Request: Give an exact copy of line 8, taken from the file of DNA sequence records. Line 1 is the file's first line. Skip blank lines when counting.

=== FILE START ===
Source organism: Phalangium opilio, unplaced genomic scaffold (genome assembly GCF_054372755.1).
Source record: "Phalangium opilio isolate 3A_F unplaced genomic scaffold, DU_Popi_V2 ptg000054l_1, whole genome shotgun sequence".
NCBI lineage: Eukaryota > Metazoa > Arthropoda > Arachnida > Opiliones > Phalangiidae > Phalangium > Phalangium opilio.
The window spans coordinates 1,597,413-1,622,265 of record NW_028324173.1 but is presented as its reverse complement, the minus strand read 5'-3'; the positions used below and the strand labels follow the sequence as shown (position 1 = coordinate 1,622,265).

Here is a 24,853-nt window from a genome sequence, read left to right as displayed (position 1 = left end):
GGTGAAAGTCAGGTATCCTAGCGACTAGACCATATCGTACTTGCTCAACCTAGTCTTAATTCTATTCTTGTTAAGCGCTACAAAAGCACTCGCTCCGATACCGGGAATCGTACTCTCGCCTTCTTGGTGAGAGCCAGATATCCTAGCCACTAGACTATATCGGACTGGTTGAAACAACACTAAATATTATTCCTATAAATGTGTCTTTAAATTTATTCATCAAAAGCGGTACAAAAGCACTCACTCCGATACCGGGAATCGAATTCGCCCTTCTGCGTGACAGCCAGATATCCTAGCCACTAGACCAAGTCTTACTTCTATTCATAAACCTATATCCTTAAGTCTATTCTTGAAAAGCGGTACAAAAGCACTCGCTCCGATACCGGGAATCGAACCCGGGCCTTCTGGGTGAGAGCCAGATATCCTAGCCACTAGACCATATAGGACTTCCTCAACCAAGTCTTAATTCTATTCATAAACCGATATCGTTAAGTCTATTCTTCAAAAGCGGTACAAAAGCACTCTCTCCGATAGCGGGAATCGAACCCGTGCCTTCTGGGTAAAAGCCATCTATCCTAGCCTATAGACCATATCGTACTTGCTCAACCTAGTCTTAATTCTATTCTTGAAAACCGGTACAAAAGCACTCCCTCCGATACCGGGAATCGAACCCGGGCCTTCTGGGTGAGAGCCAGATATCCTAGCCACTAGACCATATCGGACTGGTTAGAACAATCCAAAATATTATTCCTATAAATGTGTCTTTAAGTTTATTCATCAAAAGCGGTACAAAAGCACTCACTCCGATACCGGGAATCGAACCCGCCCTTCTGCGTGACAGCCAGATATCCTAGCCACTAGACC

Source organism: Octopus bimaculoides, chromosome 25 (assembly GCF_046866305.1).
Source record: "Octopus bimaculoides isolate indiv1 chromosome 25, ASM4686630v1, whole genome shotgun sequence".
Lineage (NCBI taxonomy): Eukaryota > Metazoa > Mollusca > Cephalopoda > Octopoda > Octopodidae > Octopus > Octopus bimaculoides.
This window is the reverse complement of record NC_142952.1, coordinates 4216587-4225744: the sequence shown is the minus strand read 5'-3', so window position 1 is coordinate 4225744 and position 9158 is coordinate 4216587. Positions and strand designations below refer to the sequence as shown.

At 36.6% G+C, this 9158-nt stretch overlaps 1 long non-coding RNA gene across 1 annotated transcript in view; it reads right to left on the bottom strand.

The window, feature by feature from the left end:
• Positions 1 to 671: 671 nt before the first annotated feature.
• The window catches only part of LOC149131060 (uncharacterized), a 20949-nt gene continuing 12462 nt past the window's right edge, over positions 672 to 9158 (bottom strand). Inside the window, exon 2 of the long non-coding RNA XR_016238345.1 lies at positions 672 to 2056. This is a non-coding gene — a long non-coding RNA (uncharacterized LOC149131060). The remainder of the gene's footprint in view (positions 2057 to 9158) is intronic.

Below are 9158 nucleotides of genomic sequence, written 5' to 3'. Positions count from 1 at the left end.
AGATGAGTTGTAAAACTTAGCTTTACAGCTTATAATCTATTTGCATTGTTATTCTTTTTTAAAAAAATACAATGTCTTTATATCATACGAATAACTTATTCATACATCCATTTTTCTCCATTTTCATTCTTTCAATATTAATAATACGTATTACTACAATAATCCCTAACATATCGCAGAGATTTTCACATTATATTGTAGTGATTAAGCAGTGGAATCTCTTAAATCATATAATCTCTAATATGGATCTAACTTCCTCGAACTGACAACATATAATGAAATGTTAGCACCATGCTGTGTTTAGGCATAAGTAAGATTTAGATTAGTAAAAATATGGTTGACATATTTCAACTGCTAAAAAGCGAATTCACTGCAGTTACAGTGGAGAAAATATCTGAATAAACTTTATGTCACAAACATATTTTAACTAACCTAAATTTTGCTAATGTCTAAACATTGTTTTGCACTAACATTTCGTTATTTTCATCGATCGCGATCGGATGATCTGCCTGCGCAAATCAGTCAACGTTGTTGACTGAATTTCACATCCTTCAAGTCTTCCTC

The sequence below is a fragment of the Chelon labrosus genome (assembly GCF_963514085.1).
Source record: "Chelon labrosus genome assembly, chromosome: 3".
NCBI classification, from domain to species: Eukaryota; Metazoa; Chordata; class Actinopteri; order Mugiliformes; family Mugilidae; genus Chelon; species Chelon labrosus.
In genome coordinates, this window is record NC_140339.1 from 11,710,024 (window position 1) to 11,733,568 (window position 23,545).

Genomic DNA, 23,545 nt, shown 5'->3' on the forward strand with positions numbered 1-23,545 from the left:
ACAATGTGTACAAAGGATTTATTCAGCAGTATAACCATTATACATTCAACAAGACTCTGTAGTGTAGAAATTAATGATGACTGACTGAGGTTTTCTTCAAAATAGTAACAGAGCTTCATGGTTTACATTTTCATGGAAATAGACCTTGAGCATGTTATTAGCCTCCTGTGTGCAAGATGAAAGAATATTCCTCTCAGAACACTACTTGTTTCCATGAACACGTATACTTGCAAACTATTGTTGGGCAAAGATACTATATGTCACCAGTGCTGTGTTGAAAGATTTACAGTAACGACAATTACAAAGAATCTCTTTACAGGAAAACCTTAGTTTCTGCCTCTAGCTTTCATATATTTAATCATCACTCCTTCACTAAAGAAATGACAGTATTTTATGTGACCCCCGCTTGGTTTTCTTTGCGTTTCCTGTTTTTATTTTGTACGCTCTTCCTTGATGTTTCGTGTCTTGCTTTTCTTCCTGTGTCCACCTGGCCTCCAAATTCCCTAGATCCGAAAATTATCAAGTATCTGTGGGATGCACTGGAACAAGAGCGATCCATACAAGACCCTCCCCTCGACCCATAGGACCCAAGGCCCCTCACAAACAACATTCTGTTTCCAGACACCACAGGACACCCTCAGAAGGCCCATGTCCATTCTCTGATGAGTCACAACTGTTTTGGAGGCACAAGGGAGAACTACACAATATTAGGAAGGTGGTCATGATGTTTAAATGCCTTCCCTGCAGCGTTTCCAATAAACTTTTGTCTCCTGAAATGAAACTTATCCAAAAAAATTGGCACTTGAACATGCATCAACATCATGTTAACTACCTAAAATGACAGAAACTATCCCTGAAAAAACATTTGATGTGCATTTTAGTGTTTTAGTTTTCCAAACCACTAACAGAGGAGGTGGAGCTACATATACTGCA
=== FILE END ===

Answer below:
Source record: "Octopus bimaculoides isolate indiv1 chromosome 25, ASM4686630v1, whole genome shotgun sequence".